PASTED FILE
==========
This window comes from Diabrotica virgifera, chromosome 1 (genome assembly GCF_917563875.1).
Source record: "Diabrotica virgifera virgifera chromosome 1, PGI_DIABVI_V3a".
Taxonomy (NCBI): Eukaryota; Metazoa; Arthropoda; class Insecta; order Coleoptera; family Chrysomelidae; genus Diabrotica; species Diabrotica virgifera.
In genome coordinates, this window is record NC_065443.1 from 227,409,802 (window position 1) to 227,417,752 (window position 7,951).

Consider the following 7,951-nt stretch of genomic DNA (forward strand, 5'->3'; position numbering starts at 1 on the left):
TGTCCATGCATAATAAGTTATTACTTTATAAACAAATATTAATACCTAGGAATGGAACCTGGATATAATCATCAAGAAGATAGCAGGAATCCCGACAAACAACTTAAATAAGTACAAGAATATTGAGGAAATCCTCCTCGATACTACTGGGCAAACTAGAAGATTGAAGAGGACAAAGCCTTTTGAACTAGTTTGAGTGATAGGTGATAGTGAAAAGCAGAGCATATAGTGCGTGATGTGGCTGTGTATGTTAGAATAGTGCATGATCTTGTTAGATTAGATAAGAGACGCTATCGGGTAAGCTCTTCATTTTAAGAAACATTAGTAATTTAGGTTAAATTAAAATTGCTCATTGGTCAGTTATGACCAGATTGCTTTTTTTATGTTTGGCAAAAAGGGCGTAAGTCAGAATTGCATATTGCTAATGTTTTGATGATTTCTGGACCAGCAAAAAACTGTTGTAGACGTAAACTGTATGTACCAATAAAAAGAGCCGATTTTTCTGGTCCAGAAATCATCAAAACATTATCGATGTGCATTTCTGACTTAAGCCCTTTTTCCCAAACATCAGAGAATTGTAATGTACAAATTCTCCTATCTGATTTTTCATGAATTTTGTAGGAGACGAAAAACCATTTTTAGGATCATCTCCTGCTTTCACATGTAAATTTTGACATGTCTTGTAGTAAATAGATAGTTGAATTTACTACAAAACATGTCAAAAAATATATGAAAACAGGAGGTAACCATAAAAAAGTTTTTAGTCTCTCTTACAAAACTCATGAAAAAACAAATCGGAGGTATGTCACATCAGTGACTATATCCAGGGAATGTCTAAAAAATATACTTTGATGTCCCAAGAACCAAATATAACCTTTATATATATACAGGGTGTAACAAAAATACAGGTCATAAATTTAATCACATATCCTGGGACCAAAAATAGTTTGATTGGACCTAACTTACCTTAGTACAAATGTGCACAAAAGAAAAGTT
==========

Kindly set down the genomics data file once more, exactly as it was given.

This window comes from Diabrotica virgifera, chromosome 1 (genome assembly GCF_917563875.1).
Source record: "Diabrotica virgifera virgifera chromosome 1, PGI_DIABVI_V3a".
Taxonomy (NCBI): Eukaryota; Metazoa; Arthropoda; class Insecta; order Coleoptera; family Chrysomelidae; genus Diabrotica; species Diabrotica virgifera.
In genome coordinates, this window is record NC_065443.1 from 227,409,802 (window position 1) to 227,417,752 (window position 7,951).

Consider the following 7,951-nt stretch of genomic DNA (forward strand, 5'->3'; position numbering starts at 1 on the left):
TGTCCATGCATAATAAGTTATTACTTTATAAACAAATATTAATACCTAGGAATGGAACCTGGATATAATCATCAAGAAGATAGCAGGAATCCCGACAAACAACTTAAATAAGTACAAGAATATTGAGGAAATCCTCCTCGATACTACTGGGCAAACTAGAAGATTGAAGAGGACAAAGCCTTTTGAACTAGTTTGAGTGATAGGTGATAGTGAAAAGCAGAGCATATAGTGCGTGATGTGGCTGTGTATGTTAGAATAGTGCATGATCTTGTTAGATTAGATAAGAGACGCTATCGGGTAAGCTCTTCATTTTAAGAAACATTAGTAATTTAGGTTAAATTAAAATTGCTCATTGGTCAGTTATGACCAGATTGCTTTTTTTATGTTTGGCAAAAAGGGCGTAAGTCAGAATTGCATATTGCTAATGTTTTGATGATTTCTGGACCAGCAAAAAACTGTTGTAGACGTAAACTGTATGTACCAATAAAAAGAGCCGATTTTTCTGGTCCAGAAATCATCAAAACATTATCGATGTGCATTTCTGACTTAAGCCCTTTTTCCCAAACATCAGAGAATTGTAATGTACAAATTCTCCTATCTGATTTTTCATGAATTTTGTAGGAGACGAAAAACCATTTTTAGGATCATCTCCTGCTTTCACATGTAAATTTTGACATGTCTTGTAGTAAATAGATAGTTGAATTTACTACAAAACATGTCAAAAAATATATGAAAACAGGAGGTAACCATAAAAAAGTTTTTAGTCTCTCTTACAAAACTCATGAAAAAACAAATCGGAGGTATGTCACATCAGTGACTATATCCAGGGAATGTCTAAAAAATATACTTTGATGTCCCAAGAACCAAATATAACCTTTATATATATACAGGGTGTAACAAAAATACAGGTCATAAATTTAATCACATATCCTGGGACCAAAAATAGTTTGATTGGACCTAACTTACCTTAGTACAAATGTGCACAAAAGAAAAGTT